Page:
In many ways, unfortunately, we're coming on this Iraq strategy having fought both of these wars. And so, at what point do we continue to have enough political will, given the time when we know internationally from the G-20 meeting, we're supposed to be focused on deficits, in trying to reduce those over the next decade so we don't really ruin our economy and therefore our role in the world in the next decade and beyond.
But we can manage this still for the foreseeable future if the strategy seems to be working, and that's a big if. And I think this is where this December review that they're promising becomes so important. Will General Petraeus, six months from now, be able to say, I see success and we can achieve it at a realistic cost? And it's going help damp down terrorism. It's going to help stabilize the region. And it will continue to secure a strong U.S. role in the world.
CONAN: Over how much time though?
Dr. CRONIN: Well, I think that clearly the timeline that is imposed by Washington is something that is the big constraint for General Petraeus.
CONAN: Indeed, Winslow Wheeler, public patience running out not just in the United States but apparently in Afghanistan as well.
Mr. WHEELER: Indeed. By the time of December review, we will have been at it, in Afghanistan, for nine full years. Democracies aren't very good at these long, sustained, unhappy conflicts where people don't fully understand why we're doing it and have good reason to question why we're doing it.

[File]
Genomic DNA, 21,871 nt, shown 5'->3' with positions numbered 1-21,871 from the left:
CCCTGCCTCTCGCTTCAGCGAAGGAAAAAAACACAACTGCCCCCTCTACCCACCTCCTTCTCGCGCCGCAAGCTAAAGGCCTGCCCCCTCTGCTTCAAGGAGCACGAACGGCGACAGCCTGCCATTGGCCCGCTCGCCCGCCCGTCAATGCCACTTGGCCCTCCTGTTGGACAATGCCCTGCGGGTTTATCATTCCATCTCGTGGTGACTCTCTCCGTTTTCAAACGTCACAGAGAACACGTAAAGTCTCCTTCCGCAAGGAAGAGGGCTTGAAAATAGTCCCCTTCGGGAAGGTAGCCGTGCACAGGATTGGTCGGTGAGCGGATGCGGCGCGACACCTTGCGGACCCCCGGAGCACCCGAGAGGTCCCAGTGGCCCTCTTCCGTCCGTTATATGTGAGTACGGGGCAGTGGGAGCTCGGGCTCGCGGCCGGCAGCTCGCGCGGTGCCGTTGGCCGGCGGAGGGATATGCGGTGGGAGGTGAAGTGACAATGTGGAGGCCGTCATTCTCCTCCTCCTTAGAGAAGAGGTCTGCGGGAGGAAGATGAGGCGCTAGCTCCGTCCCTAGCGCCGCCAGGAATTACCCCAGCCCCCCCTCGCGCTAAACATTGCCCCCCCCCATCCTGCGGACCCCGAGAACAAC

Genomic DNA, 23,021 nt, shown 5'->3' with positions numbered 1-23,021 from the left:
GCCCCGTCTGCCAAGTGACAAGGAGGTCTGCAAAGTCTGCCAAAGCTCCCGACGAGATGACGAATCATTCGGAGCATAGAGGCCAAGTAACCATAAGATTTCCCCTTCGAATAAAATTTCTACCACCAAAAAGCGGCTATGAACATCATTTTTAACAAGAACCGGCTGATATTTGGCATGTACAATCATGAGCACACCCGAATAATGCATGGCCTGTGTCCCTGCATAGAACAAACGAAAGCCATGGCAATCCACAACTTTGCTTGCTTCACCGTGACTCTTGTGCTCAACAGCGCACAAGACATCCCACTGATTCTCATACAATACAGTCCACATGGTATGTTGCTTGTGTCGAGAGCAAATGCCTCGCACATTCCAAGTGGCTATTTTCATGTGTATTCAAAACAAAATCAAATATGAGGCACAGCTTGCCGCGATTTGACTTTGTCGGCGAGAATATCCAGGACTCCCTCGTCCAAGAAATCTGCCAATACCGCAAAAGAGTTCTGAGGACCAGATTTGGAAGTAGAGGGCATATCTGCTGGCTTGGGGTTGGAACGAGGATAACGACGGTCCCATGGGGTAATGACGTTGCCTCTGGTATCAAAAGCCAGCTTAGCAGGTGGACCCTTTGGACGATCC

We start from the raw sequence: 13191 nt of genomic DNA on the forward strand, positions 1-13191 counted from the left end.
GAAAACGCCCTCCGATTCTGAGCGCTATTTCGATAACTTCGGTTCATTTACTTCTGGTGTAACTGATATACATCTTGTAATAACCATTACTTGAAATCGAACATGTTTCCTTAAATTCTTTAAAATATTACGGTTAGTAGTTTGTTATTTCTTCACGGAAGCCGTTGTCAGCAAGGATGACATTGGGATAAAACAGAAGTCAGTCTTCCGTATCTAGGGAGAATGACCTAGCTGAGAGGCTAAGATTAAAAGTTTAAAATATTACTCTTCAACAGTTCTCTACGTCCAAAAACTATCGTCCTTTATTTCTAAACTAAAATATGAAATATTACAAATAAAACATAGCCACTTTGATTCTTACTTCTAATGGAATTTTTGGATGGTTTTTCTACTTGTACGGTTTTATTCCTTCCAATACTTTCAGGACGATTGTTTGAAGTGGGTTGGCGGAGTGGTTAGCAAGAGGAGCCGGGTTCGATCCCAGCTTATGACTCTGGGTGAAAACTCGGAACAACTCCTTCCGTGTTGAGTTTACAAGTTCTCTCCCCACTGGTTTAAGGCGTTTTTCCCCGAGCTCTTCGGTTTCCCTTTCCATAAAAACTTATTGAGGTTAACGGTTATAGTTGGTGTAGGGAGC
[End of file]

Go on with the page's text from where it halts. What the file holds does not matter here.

We've already passed the, you know, the tipping point in terms of the population in this country understanding and feeling comfortable with what we're doing there. I would argue that the December review of policy is about six months too late. They should be doing it right now.
CONAN: We're talking about the way ahead in Afghanistan, questions for General Petraeus, who faces the Senate Armed Services Committee tomorrow, which is expected to vote for his confirmation. And he should probably be getting that job from the full Senate before the week is out. You're listening to TALK OF THE NATION from NPR News.
And let me reintroduce our guests: Winslow Wheeler, director of the military reform project at the Center for Defense Information, and Patrick Cronin, a senior adviser at the Center for A New American Security. And let's go next to Chaz(ph), and Chaz with us from St. Louis.
CHAZ (Caller): Hello. Pretty much everyone now says that we're fighting a counterinsurgency. And we went in to fight counterterrorism, to go after al-Qaida, and al-Qaida has pretty much gone now and we're fighting the Taliban. So I'm wondering why can't we basically mostly withdraw from Afghanistan, leave observers in there, our CIA and everybody else, and tell the Afghanis if al-Qaida comes back, we're sending the troops back in or the Delta Force or we're turning Kandahar into sea of a glass? So why can't we go back to counterterrorism instead of counterinsurgency?
CONAN: Winslow Wheeler, among the people thinking, I'm not sure the sea of glass part, but the counterterrorism idea is Vice President Biden.
Mr. WHEELER: Your caller broke the code.